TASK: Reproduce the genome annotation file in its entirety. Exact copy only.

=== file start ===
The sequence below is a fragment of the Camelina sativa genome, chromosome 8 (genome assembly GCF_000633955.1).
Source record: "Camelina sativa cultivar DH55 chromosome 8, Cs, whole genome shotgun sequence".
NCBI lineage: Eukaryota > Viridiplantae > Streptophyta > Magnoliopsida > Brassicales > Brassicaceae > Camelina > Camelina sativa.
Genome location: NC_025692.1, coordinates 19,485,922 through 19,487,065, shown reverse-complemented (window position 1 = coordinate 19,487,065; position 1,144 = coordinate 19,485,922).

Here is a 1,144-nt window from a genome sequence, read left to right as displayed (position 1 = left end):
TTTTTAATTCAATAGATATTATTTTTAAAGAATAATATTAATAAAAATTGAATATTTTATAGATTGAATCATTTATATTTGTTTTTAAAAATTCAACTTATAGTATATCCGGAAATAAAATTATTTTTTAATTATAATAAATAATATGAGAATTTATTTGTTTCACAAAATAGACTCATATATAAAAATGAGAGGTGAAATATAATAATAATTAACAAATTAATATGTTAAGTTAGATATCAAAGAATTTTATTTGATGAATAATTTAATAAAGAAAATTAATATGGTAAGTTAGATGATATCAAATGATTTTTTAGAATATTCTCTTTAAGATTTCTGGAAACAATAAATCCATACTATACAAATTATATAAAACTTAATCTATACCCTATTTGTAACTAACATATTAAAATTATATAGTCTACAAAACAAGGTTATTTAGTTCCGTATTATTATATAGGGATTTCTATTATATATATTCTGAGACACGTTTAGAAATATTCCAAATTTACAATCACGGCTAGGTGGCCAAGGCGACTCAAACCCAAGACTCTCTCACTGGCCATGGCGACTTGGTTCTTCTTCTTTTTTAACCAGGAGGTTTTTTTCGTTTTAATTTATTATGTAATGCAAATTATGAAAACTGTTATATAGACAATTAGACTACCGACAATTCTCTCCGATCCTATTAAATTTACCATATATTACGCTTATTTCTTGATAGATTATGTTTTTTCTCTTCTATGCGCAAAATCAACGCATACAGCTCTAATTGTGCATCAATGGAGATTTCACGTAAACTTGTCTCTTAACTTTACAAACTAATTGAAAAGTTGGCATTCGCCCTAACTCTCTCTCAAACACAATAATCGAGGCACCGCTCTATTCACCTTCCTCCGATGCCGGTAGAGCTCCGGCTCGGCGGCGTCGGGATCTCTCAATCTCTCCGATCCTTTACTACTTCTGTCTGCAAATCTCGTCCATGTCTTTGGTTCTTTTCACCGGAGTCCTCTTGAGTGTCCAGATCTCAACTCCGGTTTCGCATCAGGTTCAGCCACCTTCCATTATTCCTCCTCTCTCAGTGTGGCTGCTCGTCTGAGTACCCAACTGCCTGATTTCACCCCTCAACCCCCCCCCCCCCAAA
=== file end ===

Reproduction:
The sequence below is a fragment of the Camelina sativa genome, chromosome 8 (genome assembly GCF_000633955.1).
Source record: "Camelina sativa cultivar DH55 chromosome 8, Cs, whole genome shotgun sequence".
NCBI lineage: Eukaryota > Viridiplantae > Streptophyta > Magnoliopsida > Brassicales > Brassicaceae > Camelina > Camelina sativa.
Genome location: NC_025692.1, coordinates 19,485,922 through 19,487,065, shown reverse-complemented (window position 1 = coordinate 19,487,065; position 1,144 = coordinate 19,485,922).

Here is a 1,144-nt window from a genome sequence, read left to right as displayed (position 1 = left end):
TTTTTAATTCAATAGATATTATTTTTAAAGAATAATATTAATAAAAATTGAATATTTTATAGATTGAATCATTTATATTTGTTTTTAAAAATTCAACTTATAGTATATCCGGAAATAAAATTATTTTTTAATTATAATAAATAATATGAGAATTTATTTGTTTCACAAAATAGACTCATATATAAAAATGAGAGGTGAAATATAATAATAATTAACAAATTAATATGTTAAGTTAGATATCAAAGAATTTTATTTGATGAATAATTTAATAAAGAAAATTAATATGGTAAGTTAGATGATATCAAATGATTTTTTAGAATATTCTCTTTAAGATTTCTGGAAACAATAAATCCATACTATACAAATTATATAAAACTTAATCTATACCCTATTTGTAACTAACATATTAAAATTATATAGTCTACAAAACAAGGTTATTTAGTTCCGTATTATTATATAGGGATTTCTATTATATATATTCTGAGACACGTTTAGAAATATTCCAAATTTACAATCACGGCTAGGTGGCCAAGGCGACTCAAACCCAAGACTCTCTCACTGGCCATGGCGACTTGGTTCTTCTTCTTTTTTAACCAGGAGGTTTTTTTCGTTTTAATTTATTATGTAATGCAAATTATGAAAACTGTTATATAGACAATTAGACTACCGACAATTCTCTCCGATCCTATTAAATTTACCATATATTACGCTTATTTCTTGATAGATTATGTTTTTTCTCTTCTATGCGCAAAATCAACGCATACAGCTCTAATTGTGCATCAATGGAGATTTCACGTAAACTTGTCTCTTAACTTTACAAACTAATTGAAAAGTTGGCATTCGCCCTAACTCTCTCTCAAACACAATAATCGAGGCACCGCTCTATTCACCTTCCTCCGATGCCGGTAGAGCTCCGGCTCGGCGGCGTCGGGATCTCTCAATCTCTCCGATCCTTTACTACTTCTGTCTGCAAATCTCGTCCATGTCTTTGGTTCTTTTCACCGGAGTCCTCTTGAGTGTCCAGATCTCAACTCCGGTTTCGCATCAGGTTCAGCCACCTTCCATTATTCCTCCTCTCTCAGTGTGGCTGCTCGTCTGAGTACCCAACTGCCTGATTTCACCCCTCAACCCCCCCCCCCCCAAA